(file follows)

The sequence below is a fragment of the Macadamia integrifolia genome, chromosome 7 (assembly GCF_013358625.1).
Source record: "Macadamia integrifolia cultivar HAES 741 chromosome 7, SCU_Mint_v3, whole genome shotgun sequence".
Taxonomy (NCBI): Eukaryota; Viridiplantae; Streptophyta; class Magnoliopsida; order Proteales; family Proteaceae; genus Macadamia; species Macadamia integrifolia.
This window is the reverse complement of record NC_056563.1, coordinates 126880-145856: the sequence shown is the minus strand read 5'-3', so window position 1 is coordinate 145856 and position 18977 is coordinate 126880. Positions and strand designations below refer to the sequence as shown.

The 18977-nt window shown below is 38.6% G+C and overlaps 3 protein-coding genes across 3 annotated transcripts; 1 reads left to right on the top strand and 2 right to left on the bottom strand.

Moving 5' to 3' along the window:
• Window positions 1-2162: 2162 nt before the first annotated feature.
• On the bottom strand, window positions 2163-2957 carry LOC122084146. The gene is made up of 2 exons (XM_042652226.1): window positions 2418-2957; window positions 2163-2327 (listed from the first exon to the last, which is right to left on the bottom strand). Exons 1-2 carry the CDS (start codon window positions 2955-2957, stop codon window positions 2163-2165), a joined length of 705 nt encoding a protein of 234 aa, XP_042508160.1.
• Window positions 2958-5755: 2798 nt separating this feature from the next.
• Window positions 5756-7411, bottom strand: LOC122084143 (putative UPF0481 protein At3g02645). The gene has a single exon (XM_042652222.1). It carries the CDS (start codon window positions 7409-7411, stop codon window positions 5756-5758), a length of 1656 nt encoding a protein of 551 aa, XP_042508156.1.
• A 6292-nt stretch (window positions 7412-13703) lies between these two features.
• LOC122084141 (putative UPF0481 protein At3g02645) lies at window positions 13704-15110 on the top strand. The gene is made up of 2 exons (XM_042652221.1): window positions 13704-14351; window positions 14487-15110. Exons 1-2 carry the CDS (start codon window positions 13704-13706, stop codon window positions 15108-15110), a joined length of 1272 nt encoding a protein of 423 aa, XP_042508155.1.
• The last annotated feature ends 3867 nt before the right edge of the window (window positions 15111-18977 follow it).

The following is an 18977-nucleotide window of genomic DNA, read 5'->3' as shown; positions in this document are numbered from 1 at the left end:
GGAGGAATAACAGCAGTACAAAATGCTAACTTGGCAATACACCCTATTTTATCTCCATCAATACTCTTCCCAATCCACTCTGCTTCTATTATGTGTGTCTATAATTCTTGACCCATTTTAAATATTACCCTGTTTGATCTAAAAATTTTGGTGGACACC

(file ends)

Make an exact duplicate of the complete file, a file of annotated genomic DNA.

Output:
The sequence below is a fragment of the Macadamia integrifolia genome, chromosome 7 (assembly GCF_013358625.1).
Source record: "Macadamia integrifolia cultivar HAES 741 chromosome 7, SCU_Mint_v3, whole genome shotgun sequence".
Taxonomy (NCBI): Eukaryota; Viridiplantae; Streptophyta; class Magnoliopsida; order Proteales; family Proteaceae; genus Macadamia; species Macadamia integrifolia.
This window is the reverse complement of record NC_056563.1, coordinates 126880-145856: the sequence shown is the minus strand read 5'-3', so window position 1 is coordinate 145856 and position 18977 is coordinate 126880. Positions and strand designations below refer to the sequence as shown.

The 18977-nt window shown below is 38.6% G+C and overlaps 3 protein-coding genes across 3 annotated transcripts; 1 reads left to right on the top strand and 2 right to left on the bottom strand.

Moving 5' to 3' along the window:
• Window positions 1-2162: 2162 nt before the first annotated feature.
• On the bottom strand, window positions 2163-2957 carry LOC122084146. The gene is made up of 2 exons (XM_042652226.1): window positions 2418-2957; window positions 2163-2327 (listed from the first exon to the last, which is right to left on the bottom strand). Exons 1-2 carry the CDS (start codon window positions 2955-2957, stop codon window positions 2163-2165), a joined length of 705 nt encoding a protein of 234 aa, XP_042508160.1.
• Window positions 2958-5755: 2798 nt separating this feature from the next.
• Window positions 5756-7411, bottom strand: LOC122084143 (putative UPF0481 protein At3g02645). The gene has a single exon (XM_042652222.1). It carries the CDS (start codon window positions 7409-7411, stop codon window positions 5756-5758), a length of 1656 nt encoding a protein of 551 aa, XP_042508156.1.
• A 6292-nt stretch (window positions 7412-13703) lies between these two features.
• LOC122084141 (putative UPF0481 protein At3g02645) lies at window positions 13704-15110 on the top strand. The gene is made up of 2 exons (XM_042652221.1): window positions 13704-14351; window positions 14487-15110. Exons 1-2 carry the CDS (start codon window positions 13704-13706, stop codon window positions 15108-15110), a joined length of 1272 nt encoding a protein of 423 aa, XP_042508155.1.
• The last annotated feature ends 3867 nt before the right edge of the window (window positions 15111-18977 follow it).

The following is an 18977-nucleotide window of genomic DNA, read 5'->3' as shown; positions in this document are numbered from 1 at the left end:
GGAGGAATAACAGCAGTACAAAATGCTAACTTGGCAATACACCCTATTTTATCTCCATCAATACTCTTCCCAATCCACTCTGCTTCTATTATGTGTGTCTATAATTCTTGACCCATTTTAAATATTACCCTGTTTGATCTAAAAATTTTGGTGGACACC